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Anna J. MarcheseJuly 28, 2017
Retired Bishop Gordon D. Bennett of Mandeville, Jamaica, poses for a photo with an attendees of the 12th National Black Catholic Congress on July 9 in Orlando. (CNS/courtesy Nancy Jo Davis, National Black Catholic Congress)Retired Bishop Gordon D. Bennett of Mandeville, Jamaica, poses for a photo with an attendees of the 12th National Black Catholic Congress on July 9 in Orlando. (CNS/courtesy Nancy Jo Davis, National Black Catholic Congress)

The Catholic Church in the United States boasts 71 million members, 2.9 million of whom are black. Representatives from that vibrant community met in Orlando in July for the National Black Catholic Congress. The series of talks, workshops and liturgical celebrations examining issues facing black Catholics has been held every five years since 1987. The event concluded with the prophet Micah’s call to “act justly, love goodness and walk humbly with your God.”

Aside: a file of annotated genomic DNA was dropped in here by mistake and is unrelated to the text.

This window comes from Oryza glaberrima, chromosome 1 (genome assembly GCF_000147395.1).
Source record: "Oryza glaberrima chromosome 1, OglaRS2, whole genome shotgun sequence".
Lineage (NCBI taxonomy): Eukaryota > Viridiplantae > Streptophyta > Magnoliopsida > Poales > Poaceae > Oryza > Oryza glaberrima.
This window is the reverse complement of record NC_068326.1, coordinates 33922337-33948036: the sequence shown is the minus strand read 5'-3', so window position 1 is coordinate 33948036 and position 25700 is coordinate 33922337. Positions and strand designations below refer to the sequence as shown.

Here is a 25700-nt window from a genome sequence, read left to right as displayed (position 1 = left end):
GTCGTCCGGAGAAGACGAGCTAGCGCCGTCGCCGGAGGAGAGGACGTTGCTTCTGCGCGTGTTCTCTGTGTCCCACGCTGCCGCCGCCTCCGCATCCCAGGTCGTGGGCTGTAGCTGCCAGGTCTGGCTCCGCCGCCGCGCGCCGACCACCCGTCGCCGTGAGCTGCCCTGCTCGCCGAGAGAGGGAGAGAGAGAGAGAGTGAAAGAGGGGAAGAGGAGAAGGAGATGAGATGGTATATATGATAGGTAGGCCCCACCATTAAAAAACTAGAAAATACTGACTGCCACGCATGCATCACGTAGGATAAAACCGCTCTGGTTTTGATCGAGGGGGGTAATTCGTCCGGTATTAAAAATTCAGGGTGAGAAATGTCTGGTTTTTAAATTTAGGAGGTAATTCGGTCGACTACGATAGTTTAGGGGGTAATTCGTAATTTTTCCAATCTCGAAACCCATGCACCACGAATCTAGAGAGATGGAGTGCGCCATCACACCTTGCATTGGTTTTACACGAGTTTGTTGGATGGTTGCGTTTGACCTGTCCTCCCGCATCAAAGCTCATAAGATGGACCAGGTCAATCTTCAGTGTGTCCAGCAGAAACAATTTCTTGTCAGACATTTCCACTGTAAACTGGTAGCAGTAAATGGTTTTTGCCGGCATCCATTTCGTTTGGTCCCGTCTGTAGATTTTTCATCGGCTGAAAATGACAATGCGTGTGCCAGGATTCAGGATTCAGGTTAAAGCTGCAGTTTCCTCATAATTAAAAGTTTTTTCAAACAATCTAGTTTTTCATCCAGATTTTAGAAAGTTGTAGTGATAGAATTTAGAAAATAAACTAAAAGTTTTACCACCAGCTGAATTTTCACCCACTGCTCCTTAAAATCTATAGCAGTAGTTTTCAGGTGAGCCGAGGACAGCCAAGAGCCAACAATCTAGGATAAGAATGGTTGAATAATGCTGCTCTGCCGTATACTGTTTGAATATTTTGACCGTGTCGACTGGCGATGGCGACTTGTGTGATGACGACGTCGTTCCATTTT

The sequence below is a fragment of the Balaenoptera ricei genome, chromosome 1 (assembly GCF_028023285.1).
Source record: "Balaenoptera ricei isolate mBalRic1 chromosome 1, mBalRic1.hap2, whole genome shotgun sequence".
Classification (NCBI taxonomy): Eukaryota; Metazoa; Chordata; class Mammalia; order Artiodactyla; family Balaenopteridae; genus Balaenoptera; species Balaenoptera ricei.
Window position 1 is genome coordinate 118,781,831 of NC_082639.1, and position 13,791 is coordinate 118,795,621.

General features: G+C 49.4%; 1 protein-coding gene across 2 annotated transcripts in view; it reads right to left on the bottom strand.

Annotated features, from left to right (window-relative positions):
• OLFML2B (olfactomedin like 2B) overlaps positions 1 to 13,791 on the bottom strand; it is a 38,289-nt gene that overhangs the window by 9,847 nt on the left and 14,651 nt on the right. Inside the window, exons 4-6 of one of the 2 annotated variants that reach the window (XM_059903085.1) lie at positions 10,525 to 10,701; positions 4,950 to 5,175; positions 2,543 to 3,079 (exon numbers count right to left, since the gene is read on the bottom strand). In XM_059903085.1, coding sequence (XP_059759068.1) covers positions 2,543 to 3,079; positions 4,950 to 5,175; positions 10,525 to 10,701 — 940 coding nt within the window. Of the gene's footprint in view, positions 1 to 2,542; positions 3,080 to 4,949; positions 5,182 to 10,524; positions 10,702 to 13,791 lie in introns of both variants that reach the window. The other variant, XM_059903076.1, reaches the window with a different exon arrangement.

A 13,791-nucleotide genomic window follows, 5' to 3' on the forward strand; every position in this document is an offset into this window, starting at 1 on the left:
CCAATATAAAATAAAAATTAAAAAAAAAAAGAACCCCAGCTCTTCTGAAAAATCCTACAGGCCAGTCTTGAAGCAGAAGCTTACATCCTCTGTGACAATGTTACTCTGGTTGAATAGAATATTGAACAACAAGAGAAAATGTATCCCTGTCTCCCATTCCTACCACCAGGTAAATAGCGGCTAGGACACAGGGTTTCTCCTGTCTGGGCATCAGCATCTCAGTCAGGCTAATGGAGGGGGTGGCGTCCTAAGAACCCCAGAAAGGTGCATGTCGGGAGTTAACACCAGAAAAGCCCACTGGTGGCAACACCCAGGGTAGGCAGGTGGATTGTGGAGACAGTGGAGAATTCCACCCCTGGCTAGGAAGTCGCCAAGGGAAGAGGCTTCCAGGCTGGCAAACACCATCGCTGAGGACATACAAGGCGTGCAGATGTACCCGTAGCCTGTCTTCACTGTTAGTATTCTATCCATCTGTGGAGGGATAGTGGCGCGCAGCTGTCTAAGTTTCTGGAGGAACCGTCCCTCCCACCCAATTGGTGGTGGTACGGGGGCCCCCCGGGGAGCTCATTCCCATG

Surveys indicate that black Catholics have high degrees of involvement with their parishes.

“We have to work together to get closer to God and to get closer to each other,” says Tonya Dorsey, a speaker at the Congress and the minister of music at St. Martin de Porres in Philadelphia. “Once we treat each other with respect and dignity, people will be drawn to us.”

One “pastoral priority” that emerged from the Congress was to “dismantle racism in all forms.” That appeal followed discussion of the Black Lives Matter campaign, which prompted Auxiliary Bishop Fernand Cheri III of New Orleans to apologize to young black Catholics for abandoning the movement. “Partly, I didn’t understand it, and by the time I did understand it, it was too late,” Bishop Cheri said, responding to a frank dialogue on dissatisfaction with the church’s handling of racial issues.

Part of the solution, suggests Ms. Dorsey, involves listening more to younger voices. “We’ve got to be open to our youth....They really want to be a part of the whole life of the church.”

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